Conveniently enough for the newly arrived Susie, Patricia’s disappearance – which the academy staff suggests is related to her flirtations with radical Communism – happens to open up a bed in the school’s dormitories. There, Susie befriends Sara (Mia Goth), a fellow student with a savvy-sweet personality, and soon enough the pair are embarking on a Nancy Drew-ish snooping expedition and cuddling up together in bed as a bulwark against disturbing nightmares. (Such dreams being "a Markos Academy specialty".) Seemingly overnight, Susie assumes the mantle of school phenom, much to the consternation of some of the established students. When the lead dancer (Elena Fokina) in the academy’s new performance departs in a tearful huff, Susie volunteers to rehearse the protagonist role without any prior experience. This she does in a bravura scene that culminates in grotesque horror, as Susie’s thrusting hands and stomping feet become – unbeknownst to her – literal weapons in a rite of sympathetic death magic. It seems that Blanc and Co. have big plans for their new star, as evidenced by murmurs concerning failed rituals, imperfect vessels, and Markos’ clandestine arrival at the school.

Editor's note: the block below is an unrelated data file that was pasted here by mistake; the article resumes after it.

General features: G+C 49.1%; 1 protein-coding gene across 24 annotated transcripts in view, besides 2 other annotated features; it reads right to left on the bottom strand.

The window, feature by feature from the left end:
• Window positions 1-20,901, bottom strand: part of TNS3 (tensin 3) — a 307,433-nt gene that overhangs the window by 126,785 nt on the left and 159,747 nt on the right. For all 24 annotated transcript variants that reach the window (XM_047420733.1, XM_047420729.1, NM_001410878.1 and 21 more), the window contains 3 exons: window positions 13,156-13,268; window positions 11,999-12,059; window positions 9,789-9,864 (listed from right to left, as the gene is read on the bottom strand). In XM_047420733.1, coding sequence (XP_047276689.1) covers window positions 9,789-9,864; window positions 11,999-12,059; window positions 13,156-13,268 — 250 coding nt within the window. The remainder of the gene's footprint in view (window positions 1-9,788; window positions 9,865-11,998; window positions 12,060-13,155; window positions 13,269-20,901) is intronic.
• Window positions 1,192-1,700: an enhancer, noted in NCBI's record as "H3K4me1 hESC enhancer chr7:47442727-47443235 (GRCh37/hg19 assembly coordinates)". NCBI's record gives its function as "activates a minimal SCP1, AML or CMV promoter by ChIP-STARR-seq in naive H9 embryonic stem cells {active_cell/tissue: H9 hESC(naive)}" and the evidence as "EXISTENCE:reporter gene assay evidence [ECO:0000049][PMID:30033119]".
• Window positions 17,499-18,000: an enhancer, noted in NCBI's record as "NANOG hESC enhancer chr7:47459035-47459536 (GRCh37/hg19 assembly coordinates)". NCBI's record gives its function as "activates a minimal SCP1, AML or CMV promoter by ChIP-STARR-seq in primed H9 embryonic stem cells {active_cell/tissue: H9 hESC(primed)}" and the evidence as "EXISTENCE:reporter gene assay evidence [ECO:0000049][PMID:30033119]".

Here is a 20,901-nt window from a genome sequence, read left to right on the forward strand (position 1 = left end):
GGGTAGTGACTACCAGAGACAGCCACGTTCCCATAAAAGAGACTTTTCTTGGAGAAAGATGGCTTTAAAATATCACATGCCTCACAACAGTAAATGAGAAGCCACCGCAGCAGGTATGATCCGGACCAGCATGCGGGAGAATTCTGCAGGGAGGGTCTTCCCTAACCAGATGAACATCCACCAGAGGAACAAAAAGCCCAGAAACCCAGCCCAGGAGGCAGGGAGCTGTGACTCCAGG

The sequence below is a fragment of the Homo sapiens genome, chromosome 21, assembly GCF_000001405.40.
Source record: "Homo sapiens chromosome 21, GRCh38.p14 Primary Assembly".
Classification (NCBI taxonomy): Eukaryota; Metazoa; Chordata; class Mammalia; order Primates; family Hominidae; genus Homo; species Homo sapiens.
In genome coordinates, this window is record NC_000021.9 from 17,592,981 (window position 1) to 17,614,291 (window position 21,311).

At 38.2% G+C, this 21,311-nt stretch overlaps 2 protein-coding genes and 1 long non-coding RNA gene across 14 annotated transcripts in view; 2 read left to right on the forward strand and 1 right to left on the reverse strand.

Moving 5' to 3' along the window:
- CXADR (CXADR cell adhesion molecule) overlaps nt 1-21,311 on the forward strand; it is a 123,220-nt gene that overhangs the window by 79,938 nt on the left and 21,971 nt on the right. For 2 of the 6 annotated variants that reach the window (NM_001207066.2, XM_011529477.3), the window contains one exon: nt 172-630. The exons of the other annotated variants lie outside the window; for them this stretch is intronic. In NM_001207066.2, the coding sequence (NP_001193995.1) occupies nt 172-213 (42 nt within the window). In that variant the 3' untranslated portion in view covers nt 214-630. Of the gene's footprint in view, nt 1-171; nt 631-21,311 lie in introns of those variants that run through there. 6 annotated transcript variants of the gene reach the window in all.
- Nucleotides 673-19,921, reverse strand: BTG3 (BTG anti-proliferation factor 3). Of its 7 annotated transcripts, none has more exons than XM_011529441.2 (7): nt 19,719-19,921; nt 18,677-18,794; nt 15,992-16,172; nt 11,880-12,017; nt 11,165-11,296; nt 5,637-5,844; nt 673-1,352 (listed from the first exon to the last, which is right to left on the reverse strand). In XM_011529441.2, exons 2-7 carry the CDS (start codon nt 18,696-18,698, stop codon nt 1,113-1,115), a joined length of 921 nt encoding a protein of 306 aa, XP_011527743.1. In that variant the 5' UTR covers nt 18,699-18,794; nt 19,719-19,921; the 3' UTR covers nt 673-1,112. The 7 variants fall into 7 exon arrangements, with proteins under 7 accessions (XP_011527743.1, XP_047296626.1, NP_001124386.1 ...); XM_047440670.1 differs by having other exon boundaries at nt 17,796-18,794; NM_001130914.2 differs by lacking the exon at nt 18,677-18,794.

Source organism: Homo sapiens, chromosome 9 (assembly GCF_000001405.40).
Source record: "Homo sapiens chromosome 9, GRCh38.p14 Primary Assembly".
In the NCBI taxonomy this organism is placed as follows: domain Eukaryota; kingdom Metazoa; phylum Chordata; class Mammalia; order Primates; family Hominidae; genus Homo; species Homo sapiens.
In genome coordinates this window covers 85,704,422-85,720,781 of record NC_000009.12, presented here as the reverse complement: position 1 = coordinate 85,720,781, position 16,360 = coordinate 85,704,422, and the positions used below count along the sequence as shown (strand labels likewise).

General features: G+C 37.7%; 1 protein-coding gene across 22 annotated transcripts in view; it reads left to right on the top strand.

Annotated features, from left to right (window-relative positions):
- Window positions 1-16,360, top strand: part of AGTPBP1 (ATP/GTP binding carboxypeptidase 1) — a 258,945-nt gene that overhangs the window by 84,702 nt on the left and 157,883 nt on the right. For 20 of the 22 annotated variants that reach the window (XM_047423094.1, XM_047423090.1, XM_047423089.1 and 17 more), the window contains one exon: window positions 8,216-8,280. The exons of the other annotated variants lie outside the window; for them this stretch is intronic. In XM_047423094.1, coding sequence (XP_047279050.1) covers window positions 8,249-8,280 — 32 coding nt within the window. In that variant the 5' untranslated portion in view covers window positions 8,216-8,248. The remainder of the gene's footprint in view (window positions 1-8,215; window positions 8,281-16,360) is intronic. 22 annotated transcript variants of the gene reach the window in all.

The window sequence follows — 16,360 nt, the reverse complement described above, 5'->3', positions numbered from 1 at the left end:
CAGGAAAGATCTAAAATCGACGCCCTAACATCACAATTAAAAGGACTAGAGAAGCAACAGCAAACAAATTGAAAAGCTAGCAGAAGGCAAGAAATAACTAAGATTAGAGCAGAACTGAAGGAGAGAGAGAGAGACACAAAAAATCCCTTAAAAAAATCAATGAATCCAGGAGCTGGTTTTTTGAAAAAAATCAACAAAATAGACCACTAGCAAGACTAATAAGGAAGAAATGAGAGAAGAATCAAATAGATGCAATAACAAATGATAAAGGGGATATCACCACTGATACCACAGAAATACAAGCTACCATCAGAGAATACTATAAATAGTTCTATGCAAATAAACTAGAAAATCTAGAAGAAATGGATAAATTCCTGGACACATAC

For this macabre tale, Guadagnino affects an eccentric visual style that evokes classic 1970s horror features: giallos from Mario Bava and Argento himself, of course, but also British genre landmarks like The Wicker Man (1973), The Shout (1978), and especially Nicholas Roeg’s Don’t Look Now (1973). As they did in Call Me by Your Name, Guadagnino and Thai cinematographer Sayombhu Mukdeeprom employ 35mm film and a relatively conservative 1.85:1 widescreen ratio to give the film a faintly dated look. However, it’s the more ornate visual gestures such as snap zooms, freeze frames, and jittery slow motion that place Suspiria decisively within its (illusory) 1977 context. While aesthetically distinct from the crumbling necropolis that Roeg fashioned from nocturnal Venice in Don’t Look Now, the cold, slate-gray edifices of Suspiria’s brutalist Berlin architecture feel similarly forlorn. There are radical protests in the streets, but this Germany seems decimated, depopulated, and besieged, full of empty spaces peopled mostly by the ghosts of the Third Reich’s victims.